“I’ll tell you what,” Sal said, watching his roommate sway from side to side, eyes closing. “Tony! Hey, Tony. Look, man, I’ll buy you a drink. Lorna’s not here yet. Come sit down. How’s that sound, man? Sound good?” His tone was pleading. “Hey, Tony, hey Tony, hey—” Sal tapped him on the cheek. “You’re making a f—”
Winding up like a pitcher, Tony slugged Sal in the nose. The bartenders gasped. Someone dropped a glass. It shattered on the floor next to Sal’s weird bowling shoes. He reached up to touch his nose, bloodying his fingertips. Then he grabbed Tony by the shoulders and shook him stupid, or tried to. But Tony wriggled his skinny-worm body from Sal’s grip, making a run for the door.
“Bye, fucker!” Tony yelled. He slammed the door. Sal touched his nose again, gingerly. He was angry at himself for not punching back. Tony was shorter than he was; skinnier too. Sal could’ve taken him. He hoped the people who’d witnessed their exchange understood that. A bartender handed him a napkin and a Ziploc bag of ice, patting him on the shoulder. Sal winced in his direction. He crumpled onto a barstool, pressing the ice against his face as wide-eyed patrons turned back to their drinks. He’d been working out a lot, but still, he felt so small.

 

“Kev!” Lorna called from the kitchen. “Kev, have you seen my car keys?” She was standing near the stove, holding her head. “Lost my keys, be there soon,” she messaged Sal, adding a ‘key’ emoji at the end of the sentence. Empty drawers jutted out like tongues all around her. Brown paper bags sat clustered on the countertop. Lorna’s mom and stepdad had cornered themselves near the refrigerator, opening and shutting it, arranging and rearranging the produce.
Kev blew a spit bubble, giggling when it popped. The nesting doll tumbled from his lap as he reached for the TV remote. Lorna crouched to retrieve it. Two hollow doll bodies lay beside her. She unscrewed the head of a squat lady in a tutu, reaching inside for an even smaller girl with blonde Princess Leia buns. More Nordic than Russian, Lorna observed as she unfastened its knobby top. She peered inside, tipping the body and dumping her car keys into her hand. Her stepbrother was chortling at a cartoon on TV, where an alien with a lazy eye and an overbite downed a series of purple potions. She hated Kev a little bit.
Lorna turned the key in the ignition of her Pontiac Grand Prix. The car coughed and sputtered while she sat there, picking at a stray thread on her glove, waiting for the racket to settle into an even groan. She wasn’t nervous about seeing Sal, but she wasn’t completely calm either. Something about being home and feeling different than she had when she’d known him—looking different, too. Her phone vibrated with a text from Missy. It was a bunch of eggplant emojis and a tongue shooting spittle from its tip. Nothing to respond to, really. Lorna set her phone in the passenger seat and pulled out of the driveway.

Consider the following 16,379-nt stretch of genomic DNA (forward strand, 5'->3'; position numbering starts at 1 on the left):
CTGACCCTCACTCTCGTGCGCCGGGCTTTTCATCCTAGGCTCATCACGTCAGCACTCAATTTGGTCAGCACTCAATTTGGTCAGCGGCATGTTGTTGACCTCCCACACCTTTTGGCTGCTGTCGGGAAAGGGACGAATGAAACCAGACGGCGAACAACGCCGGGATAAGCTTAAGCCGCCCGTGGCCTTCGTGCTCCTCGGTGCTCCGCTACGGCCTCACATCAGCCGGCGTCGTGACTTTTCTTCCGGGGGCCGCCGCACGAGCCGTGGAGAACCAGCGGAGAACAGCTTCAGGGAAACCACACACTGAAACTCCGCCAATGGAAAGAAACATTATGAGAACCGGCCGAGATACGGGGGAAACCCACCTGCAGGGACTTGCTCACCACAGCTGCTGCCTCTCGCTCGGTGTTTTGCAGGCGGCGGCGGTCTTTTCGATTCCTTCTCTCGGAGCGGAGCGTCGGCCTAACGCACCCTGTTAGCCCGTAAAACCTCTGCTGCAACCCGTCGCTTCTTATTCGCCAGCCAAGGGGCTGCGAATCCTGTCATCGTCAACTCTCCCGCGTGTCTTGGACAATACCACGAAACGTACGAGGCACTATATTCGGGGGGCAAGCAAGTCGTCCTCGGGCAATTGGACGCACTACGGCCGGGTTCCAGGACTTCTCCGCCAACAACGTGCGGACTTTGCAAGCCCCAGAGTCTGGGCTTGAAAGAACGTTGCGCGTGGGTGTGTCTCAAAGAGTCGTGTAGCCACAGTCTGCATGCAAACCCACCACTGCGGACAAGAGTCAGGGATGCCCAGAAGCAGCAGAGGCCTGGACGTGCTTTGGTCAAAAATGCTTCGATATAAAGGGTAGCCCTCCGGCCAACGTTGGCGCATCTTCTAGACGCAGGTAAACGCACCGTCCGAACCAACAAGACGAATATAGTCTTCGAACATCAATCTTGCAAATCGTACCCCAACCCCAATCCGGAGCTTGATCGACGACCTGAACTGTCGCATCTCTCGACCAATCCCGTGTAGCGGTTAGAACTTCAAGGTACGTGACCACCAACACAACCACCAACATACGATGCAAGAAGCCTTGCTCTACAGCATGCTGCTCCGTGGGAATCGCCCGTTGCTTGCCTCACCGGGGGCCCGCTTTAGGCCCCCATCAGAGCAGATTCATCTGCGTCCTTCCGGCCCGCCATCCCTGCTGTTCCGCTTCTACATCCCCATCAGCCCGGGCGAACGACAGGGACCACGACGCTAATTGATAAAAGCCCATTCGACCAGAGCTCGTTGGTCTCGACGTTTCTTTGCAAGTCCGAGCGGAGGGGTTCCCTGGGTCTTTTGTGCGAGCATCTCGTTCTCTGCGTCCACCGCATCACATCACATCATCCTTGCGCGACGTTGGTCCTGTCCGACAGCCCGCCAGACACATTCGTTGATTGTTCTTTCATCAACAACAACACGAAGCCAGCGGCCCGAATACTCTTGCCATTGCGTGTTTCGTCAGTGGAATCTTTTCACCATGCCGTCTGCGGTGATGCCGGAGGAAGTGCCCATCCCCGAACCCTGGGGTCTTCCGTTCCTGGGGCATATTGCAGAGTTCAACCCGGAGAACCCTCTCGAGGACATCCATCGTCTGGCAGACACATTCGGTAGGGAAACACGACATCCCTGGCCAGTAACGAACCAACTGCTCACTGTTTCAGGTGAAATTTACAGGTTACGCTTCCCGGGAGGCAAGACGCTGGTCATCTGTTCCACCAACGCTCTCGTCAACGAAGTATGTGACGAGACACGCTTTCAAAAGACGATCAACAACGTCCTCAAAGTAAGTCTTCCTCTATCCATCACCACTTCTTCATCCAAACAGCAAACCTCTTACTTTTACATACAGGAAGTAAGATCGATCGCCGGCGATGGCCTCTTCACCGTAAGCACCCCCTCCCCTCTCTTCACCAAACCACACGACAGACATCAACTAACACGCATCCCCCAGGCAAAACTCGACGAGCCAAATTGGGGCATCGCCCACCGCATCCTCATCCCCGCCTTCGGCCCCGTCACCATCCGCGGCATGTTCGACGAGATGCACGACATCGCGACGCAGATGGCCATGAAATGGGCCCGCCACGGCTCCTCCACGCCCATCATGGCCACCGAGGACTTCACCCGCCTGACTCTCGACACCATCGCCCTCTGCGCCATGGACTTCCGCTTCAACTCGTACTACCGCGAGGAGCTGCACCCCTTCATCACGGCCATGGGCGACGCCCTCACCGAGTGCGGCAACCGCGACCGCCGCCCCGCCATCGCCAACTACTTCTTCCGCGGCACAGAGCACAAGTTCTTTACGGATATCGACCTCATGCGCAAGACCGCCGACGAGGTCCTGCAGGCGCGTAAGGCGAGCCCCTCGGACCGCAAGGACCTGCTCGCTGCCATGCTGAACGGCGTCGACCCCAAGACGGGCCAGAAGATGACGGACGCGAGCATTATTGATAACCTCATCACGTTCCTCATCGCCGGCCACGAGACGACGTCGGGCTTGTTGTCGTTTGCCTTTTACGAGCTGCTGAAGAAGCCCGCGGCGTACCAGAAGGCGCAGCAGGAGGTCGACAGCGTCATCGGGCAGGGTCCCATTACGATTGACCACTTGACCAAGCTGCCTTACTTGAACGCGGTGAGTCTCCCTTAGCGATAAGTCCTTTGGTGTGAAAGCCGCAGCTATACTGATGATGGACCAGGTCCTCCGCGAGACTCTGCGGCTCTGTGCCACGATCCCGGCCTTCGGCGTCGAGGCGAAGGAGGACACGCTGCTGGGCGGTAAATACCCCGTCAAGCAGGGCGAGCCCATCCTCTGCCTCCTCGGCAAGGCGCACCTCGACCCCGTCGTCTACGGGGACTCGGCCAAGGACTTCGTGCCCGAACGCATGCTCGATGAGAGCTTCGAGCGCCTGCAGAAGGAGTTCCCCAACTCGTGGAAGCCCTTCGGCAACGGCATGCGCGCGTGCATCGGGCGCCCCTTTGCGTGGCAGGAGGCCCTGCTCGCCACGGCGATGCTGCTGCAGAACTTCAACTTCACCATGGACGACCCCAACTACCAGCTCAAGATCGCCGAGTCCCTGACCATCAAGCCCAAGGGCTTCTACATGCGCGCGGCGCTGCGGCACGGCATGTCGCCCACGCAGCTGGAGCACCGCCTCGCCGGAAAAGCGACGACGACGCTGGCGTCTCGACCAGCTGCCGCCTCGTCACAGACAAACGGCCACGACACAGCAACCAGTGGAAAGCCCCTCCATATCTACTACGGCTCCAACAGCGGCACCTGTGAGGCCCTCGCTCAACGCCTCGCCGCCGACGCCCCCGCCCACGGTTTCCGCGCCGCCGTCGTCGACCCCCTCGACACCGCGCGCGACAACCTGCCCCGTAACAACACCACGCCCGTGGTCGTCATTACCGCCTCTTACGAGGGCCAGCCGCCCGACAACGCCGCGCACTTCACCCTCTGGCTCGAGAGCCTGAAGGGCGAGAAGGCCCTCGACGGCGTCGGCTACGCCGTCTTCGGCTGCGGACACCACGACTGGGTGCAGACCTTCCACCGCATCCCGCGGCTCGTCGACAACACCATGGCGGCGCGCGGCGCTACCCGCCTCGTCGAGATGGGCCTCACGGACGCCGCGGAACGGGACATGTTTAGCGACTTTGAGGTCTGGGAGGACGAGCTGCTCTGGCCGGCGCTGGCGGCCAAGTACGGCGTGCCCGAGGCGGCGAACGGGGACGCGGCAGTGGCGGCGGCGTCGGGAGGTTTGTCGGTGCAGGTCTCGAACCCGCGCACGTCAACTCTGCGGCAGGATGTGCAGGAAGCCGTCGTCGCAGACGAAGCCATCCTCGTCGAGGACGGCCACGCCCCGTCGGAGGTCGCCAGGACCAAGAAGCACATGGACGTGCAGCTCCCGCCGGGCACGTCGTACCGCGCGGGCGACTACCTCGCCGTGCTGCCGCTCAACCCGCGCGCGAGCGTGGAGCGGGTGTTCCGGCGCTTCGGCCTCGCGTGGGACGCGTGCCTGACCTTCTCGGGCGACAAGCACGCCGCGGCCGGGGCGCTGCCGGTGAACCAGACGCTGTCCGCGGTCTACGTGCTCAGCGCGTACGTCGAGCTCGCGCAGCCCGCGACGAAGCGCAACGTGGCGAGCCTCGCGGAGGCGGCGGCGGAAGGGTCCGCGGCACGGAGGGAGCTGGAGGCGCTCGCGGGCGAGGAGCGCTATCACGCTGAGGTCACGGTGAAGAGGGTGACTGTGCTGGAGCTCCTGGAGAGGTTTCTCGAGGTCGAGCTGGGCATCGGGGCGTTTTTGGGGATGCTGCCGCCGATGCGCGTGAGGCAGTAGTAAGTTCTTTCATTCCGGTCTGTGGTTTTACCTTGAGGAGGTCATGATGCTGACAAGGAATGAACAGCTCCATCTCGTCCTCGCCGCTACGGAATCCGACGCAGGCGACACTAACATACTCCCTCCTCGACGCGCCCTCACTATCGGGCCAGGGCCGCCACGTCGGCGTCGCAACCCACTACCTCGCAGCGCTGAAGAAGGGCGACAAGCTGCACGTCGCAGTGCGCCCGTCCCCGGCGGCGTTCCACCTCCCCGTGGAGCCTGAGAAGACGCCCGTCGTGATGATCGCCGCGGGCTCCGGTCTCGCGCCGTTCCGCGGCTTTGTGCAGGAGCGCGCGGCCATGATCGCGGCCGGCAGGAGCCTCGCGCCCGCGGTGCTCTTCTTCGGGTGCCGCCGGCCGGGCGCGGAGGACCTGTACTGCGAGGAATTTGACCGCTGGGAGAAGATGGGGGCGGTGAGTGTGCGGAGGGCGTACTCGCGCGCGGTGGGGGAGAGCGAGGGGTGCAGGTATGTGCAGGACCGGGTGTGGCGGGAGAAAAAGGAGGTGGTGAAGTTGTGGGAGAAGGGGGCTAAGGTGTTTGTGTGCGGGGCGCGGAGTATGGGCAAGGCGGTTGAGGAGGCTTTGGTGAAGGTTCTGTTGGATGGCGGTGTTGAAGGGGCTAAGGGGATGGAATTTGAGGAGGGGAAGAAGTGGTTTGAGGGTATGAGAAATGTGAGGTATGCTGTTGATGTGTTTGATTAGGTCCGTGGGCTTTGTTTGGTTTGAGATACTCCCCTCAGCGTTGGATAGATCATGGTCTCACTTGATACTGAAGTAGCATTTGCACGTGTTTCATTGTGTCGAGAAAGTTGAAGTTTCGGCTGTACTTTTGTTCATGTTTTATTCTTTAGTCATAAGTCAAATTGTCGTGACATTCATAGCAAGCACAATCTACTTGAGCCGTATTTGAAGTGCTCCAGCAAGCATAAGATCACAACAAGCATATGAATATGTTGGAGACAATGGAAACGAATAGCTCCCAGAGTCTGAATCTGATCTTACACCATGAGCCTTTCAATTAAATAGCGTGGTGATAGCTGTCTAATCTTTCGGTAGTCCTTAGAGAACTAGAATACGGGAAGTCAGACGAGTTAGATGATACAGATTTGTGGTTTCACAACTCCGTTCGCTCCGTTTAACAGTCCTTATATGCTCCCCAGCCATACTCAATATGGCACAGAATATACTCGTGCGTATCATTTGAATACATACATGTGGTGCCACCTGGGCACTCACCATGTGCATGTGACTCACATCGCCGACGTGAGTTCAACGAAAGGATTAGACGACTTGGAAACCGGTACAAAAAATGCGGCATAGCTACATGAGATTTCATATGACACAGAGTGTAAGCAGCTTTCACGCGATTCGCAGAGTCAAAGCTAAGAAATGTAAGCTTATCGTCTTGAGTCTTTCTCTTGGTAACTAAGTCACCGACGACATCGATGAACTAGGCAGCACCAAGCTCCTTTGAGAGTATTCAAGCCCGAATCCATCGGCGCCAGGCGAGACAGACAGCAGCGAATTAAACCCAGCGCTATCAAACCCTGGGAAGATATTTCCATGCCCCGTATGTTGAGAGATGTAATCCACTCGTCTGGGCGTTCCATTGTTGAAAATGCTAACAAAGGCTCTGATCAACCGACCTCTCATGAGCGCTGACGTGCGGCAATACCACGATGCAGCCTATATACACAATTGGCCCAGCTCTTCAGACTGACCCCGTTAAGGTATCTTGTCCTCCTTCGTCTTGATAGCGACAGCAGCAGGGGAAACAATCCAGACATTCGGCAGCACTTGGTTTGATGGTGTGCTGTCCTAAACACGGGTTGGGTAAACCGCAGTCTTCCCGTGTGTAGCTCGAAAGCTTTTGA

En route at last, Lorna cranked the volume dial on her car radio until it wouldn’t budge any further. “Hey, hey, hey!” a voice crackled through the speakers. “This is Lin Brehmer, and you’re listening to 93XRT, Chi-CAH-go’s Finest Rock.” Thank God he’s not dead yet, Lorna thought. When she was at school she sometimes had the nightmare that she’d come home from Bloomington, turn her car radio to 93.1, and listen to a joint obituary for all the deejays who’d raised her.
“P-p-p-penny on the chest!” she’d sing with her dad when he picked her up from elementary school in a collared shirt with his tie off-center. Lorna was wrong about the lyrics to pretty much everything, but her father didn’t care, never bothering to correct her the way some of her friends might’ve.
“Penn-ay!”
“Penn-ay”
“Penn-ay, Penn-ay on the chest!”
A bell clanged from a half-mile down the tracks as a train barreled towards the railroad crossing. “Fuck,” Lorna muttered, stepping on the gas. The railroad arm fell inches from her Grand Prix. She sighed, grabbing her phone to message Sal again. Now she was twenty minutes late, and he hadn’t responded to her last message. “Sorry I suck,” she typed, then deleted.
Lorna looked up. A thin body was moving along the tracks, tiptoeing atop the bullhead rails like a gymnast, or trying to. She watched the figure lose their balance, falling to their knees in the gravel before they shot back up, staggering backwards. She cranked her window open, pushing hard to unstick the icy pane. “Hey!” she called, waving her arms wildly. “It’s coming! The train!” Her breath rose in wisps, disappearing into frigid air. The train was thundering towards him now—a him, yes, a him. Lorna could discern some of his features, frizzy hair sticking up from his head, bobbing with his wobbly body. He looked like someone she’d gone to high school with. Math class, maybe? No, that couldn’t be it. His hunched posture made him look like an emaciated cocktail shrimp. Was he wearing braces? The guy was smiling now, like a lunatic, or an addict, or someone who wanted to die.
“MOVE!” Lorna screamed as loud as her lungs would let her. She laid on the horn, and the cars behind her followed suit.